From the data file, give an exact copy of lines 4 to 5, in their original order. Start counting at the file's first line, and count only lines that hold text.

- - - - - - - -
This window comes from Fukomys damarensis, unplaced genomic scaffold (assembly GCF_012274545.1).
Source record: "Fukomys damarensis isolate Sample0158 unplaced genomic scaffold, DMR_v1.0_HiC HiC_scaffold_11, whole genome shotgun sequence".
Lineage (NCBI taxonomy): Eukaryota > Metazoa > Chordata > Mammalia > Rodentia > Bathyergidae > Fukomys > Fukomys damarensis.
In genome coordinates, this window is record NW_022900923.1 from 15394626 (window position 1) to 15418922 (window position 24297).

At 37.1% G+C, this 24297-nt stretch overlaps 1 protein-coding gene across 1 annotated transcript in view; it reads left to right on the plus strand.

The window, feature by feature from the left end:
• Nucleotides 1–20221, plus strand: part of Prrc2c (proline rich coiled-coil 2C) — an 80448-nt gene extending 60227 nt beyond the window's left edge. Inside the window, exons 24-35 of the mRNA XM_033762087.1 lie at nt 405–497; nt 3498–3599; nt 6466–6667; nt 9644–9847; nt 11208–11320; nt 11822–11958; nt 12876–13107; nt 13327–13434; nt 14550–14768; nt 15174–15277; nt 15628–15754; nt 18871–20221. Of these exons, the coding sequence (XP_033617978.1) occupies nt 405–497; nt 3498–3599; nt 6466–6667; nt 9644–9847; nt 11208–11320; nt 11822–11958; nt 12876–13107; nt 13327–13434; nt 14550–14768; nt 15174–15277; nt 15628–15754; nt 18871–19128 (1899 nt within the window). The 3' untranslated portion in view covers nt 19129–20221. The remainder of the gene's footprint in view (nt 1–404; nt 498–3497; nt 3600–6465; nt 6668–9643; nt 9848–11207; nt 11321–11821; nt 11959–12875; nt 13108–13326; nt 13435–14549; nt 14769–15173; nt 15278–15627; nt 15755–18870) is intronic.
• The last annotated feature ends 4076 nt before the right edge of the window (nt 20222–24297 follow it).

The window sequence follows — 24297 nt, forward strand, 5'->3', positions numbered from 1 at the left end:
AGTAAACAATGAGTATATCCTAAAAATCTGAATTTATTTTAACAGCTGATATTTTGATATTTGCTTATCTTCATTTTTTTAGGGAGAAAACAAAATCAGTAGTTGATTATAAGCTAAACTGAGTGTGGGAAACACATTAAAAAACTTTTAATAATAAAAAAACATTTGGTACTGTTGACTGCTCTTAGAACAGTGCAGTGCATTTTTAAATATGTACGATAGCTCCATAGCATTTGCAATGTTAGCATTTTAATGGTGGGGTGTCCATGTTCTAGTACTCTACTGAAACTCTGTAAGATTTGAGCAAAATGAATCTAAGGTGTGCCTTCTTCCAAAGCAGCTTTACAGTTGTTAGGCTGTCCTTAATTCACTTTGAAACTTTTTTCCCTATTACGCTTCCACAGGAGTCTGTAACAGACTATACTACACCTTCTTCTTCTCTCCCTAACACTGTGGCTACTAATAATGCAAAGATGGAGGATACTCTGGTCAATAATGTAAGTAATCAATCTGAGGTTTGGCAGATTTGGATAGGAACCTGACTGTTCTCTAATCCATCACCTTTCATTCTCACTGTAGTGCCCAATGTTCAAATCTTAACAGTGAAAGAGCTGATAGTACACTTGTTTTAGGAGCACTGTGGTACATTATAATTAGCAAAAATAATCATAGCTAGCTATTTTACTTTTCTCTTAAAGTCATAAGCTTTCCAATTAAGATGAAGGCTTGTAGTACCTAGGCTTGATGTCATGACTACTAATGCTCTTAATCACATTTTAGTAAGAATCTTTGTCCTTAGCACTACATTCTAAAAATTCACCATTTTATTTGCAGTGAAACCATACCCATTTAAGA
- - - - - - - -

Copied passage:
In genome coordinates, this window is record NW_022900923.1 from 15394626 (window position 1) to 15418922 (window position 24297).

At 37.1% G+C, this 24297-nt stretch overlaps 1 protein-coding gene across 1 annotated transcript in view; it reads left to right on the plus strand.